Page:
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It has been a very long time since I posted here — life has been busy, including a new baby at home.  But I really want to share about my recent experience tackling several performance problems in Agda.  Agda, as I hope you know already, is a very elegant dependently typed pure functional programming language.  It supports Unicode, so you can write → instead of -> for function space; and many other cool symbols.  It has user-defined mixfix notation, so you can define if_then_else_ (you write underscores in Agda to show where the arguments go) with the expected syntax.  It compiles to Haskell, although I get the impression that many people just use Agda as an advanced type checker, and do not bother compiling executables.  Agda has very good inference for implicit arguments, which can help make code shorter and more readable.  It also features definition of terminating functions by recursive equations.  So you can write beautiful definitions like the following for infix vector append:

_++𝕍_ : ∀ {ℓ} {A : Set ℓ}{n m : ℕ} → 𝕍 A n → 𝕍 A m → 𝕍 A (n + m)
[] ++𝕍 ys = ys
(x :: xs) ++𝕍 ys = x :: (xs ++𝕍 ys)

You might object to naming the function _++𝕍_ instead of _++_, but Agda does not support type classes or other approaches to operator overloading, and I prefer never to have to worry about symbols clashing from different included files.  This definition is from my standard library (not the Agda standard library; if prompted for username and password, enter “guest” for both).  There is a very nice emacs mode, too.

With all these great features, working well together, Agda provides just about the most elegant programming experience I have had in 21 years of coding.  I think it is a fantastic language, with much to emulate and learn from.  These accolades aside, my purpose in this post is to discuss some grotesque workarounds for performance problems inherent in the implementation and maybe even the language.  To be direct: Agda’s type checker has abysmal performance.  Suppose we create an Agda source file defining test to be a list containing 3000 copies of boolean true.  Agda takes 12.5 seconds to type check this file on my laptop.  If we give the same example to OCaml, it takes 0.2 seconds, in other words, heading towards two orders of magnitude slower.  Now, is Agda’s type checker doing fancier things than OCaml’s?  Undoubtedly.  But not on this example!  I am willing to accept some overhead in general for fancier type checking even on code that does not use fancy types.  And OCaml has been around for quite some time and is engineered by one of the best language implementors on the planet.  Fine.  So let Agda be 2 times slower.  Let it be 5 times slower.  But 60 times slower?  That is not good.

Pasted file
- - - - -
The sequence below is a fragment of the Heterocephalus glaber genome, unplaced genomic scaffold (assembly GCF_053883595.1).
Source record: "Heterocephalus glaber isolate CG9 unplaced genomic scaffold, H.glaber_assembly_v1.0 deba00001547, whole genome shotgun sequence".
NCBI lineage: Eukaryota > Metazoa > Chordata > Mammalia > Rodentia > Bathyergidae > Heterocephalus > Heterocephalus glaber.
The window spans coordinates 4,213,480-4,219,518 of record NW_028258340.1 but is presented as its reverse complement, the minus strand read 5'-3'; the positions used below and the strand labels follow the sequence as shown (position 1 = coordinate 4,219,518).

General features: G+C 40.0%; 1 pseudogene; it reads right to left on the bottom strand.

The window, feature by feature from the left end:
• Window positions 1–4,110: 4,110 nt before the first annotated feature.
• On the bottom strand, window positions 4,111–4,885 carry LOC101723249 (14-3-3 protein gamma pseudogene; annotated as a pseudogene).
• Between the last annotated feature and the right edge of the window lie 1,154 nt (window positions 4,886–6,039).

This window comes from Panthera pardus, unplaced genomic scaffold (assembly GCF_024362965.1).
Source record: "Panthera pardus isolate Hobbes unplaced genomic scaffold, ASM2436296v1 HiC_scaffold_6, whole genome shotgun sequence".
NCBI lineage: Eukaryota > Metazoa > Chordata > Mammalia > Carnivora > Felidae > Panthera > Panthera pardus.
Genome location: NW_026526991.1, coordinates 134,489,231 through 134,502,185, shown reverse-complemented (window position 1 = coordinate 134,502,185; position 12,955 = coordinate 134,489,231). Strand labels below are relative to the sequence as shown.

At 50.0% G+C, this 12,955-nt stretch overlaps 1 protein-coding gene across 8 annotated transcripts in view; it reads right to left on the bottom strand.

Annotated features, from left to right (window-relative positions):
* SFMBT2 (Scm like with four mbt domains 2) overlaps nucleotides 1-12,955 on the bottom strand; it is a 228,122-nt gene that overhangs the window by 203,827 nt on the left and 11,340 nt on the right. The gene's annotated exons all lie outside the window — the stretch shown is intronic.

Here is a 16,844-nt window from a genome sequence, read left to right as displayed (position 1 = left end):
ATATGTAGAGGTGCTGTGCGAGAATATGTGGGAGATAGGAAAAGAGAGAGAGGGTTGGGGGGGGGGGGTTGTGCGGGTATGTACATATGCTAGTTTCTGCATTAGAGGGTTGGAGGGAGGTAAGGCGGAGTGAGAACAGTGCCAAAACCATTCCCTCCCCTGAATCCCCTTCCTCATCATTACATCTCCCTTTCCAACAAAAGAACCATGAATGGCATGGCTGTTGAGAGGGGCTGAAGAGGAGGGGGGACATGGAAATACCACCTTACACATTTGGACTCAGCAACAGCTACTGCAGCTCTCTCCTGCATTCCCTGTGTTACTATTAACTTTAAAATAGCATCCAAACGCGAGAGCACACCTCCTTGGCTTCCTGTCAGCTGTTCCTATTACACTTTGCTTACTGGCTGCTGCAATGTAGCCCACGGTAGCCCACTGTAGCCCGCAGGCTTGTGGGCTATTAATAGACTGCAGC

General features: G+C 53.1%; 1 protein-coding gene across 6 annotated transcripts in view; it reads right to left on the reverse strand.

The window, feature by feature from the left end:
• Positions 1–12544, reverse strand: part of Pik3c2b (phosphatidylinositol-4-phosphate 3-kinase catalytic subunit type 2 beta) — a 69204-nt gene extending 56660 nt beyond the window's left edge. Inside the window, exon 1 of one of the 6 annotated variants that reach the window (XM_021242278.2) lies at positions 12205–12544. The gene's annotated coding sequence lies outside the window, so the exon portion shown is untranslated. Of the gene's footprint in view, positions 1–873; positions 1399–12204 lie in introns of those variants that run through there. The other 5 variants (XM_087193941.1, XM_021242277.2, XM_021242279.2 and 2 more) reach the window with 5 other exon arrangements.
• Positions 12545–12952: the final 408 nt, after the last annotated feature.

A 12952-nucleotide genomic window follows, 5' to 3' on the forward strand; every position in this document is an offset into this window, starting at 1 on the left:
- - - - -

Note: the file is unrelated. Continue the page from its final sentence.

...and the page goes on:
I ran into the performance issues with Agda’s type checker while tilting at the windmill I’ve been dueling off and on the past three years: parsing by rewriting.  Without going into detail here, let me just say I’ve been working, with very patient colleague Nao Hirokawa, to create a new approach to parsing based on term rewriting.  The idea as it stands now is that one runs an automaton approximating the language of your CFG over the input string, to create a formal artifact called a run.  Then one applies confluent run-rewriting rules to this run, where those rules are derived from the productions of the grammar and will rewrite every string in the language to a term built from the start symbol and then containing the parse tree as a subterm.  I love the approach, because it is inherently parallelizable (because the run-rewriting rules are confluent), and because we can resolve ambiguities in the grammar by adding rewrite rules.  The trickiest part is coming up with the right approximating automaton, and this is still not at all ready for prime time (despite the fact that I inflicted it on my undergraduate class this semester).